He continues, “With all the focus that energy is getting, every drop of lost performance costs dwindling energy supplies. We, the glazing industry, have to do all we can to plug the proverbial holes in the dykes to help reduce any future energy demands. So every facet of any/all systems is going to be reviewed to cut down on any needless energy loss. The designers, and especially the HVAC folks, are going to challenge all aspects of the glazing system to maximize performance to drive down the energy requirements of the buildings  they are installed in.”

What Can We Do?

According to Sanders, the key issues with thermal bridging are ones that can occur from not addressing the problem, such as the building’s energy performance, condensation risk and occupant thermal comfort.

“Thermal bridging is not easily assessed using typical simulation tools. For example, THERM does not adequately calculate the thermal bridging within spandrel areas, and between spandrel and transparent areas of the curtainwall,” she says. “This leads to an over-estimate of thermal performance and buildings that don’t perform as anticipated. 3-D thermal modeling typically is needed, which is specialized and expensive. However, the Thermal Bridging Guide from Morrison Hershfield has been developed using 3-D modeling for many different wall constructions, and can act as a library to help specifiers and contractors understand how to assess performance and choose appropriate wall and spandrel constructions.”

Stéphane Hoffman, principal with Morrison Hershfield, agrees that tools and resources, such as 3-D modeling, can help companies improve the thermal performance of their products.

“The industry can look at the actual performance of existing systems using thermal modeling to understand how the current system performs and to start to understand the challenges ahead of them,” he says. “For example, can they make small change to impact the [system] or do they need to redesign it?”

He says that given concerns around condensation, with 3-D modeling they are better able to predict condensation of the window and adjacent assemblies.

Speaking of the installation, Knickerbocker says one question to address is whether the work of closing the transition gaps at head jambs and sills will fall to the glazing subcontractors or not.

“The architects eventually will detail exactly what is required at the transition details. The glazing subs will have to be aware of different detailing as these changes work their way into construction documents in both the drawings and specifications,” he says. “If the general contractors assign that work to the glazing subs, the subs will have to include the necessary materials and labor to fill in or close off those thermal gaps.” Smalley points out that mitigating thermal bridging is a shared responsibility among all project stakeholders from the façade system designers and manufacturers to mechanical designers, architects and glazing contractors.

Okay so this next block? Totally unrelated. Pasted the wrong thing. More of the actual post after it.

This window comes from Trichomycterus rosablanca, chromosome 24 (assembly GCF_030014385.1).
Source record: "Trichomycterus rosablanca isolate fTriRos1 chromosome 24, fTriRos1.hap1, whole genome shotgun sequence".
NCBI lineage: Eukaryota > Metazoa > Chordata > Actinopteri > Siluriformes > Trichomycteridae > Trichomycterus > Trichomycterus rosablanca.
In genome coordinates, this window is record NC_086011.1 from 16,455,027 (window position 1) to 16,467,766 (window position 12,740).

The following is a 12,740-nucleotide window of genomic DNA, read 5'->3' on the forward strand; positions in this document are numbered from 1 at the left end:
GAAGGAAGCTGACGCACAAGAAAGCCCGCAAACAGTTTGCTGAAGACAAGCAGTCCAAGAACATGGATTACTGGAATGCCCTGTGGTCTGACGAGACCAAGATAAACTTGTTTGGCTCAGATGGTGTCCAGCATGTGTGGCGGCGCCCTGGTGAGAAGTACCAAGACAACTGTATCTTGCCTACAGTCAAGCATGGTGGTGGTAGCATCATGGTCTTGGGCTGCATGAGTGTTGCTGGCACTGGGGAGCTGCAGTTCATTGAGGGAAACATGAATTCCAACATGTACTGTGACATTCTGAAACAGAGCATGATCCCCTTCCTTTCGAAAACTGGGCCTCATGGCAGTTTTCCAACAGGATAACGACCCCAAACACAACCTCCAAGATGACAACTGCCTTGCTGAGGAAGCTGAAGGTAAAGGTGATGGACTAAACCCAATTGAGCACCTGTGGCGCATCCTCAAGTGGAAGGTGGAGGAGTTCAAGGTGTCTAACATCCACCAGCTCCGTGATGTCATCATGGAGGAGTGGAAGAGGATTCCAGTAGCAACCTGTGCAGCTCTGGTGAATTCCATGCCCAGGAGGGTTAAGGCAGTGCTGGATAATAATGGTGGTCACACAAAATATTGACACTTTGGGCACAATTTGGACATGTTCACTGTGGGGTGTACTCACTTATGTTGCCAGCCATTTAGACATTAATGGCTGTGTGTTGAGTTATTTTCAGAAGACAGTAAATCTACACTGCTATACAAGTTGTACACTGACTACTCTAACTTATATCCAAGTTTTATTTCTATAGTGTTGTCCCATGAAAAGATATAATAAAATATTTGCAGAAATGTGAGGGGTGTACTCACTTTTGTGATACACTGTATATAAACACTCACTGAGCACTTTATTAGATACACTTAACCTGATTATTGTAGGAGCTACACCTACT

“Through simulated modeling, such as thermal dew point analysis, understanding the location of the dew point within a given wall assembly is critical to understanding what efforts should be taken to minimize thermal transfer.”

Sanders adds, “They [installers] should understand all the areas where thermal bridging could impact the performance of their scope of work. If they are moving into cladding installation, they should understand the risks of not thermally breaking the attachment mechanisms, and become experts in delivering high-performance solutions.”

She also notes that in specifications, installers should beware of ‘by others’ when it comes to transitions between scopes of work.

“The widespread use of the ‘by others’ clause can cause the responsibility for managing the important details of the transitions to be missed. The person who  has responsibility for tying into the adjacent systems must be specified. If not by the architect, the contractor should ensure it’s clear before work is started and that sequencing of work around the transitions is agreed. In particular, ensure that sufficient tolerances are provided to make the transition between curtainwall and adjacent systems possible and that the contractor sequenced first leaves sufficient length of transition membranes to tie into the second assembly.”

She adds, “Be proactive in collaborating with other subcontractors who have adjacent scopes of work. You will be appreciated by the design team and the façade consultant.”

Ellen Rogers is the editor of USGlass magazine. Follow her on Twitter @USGlass and like USGlass on Facebook to receive updates.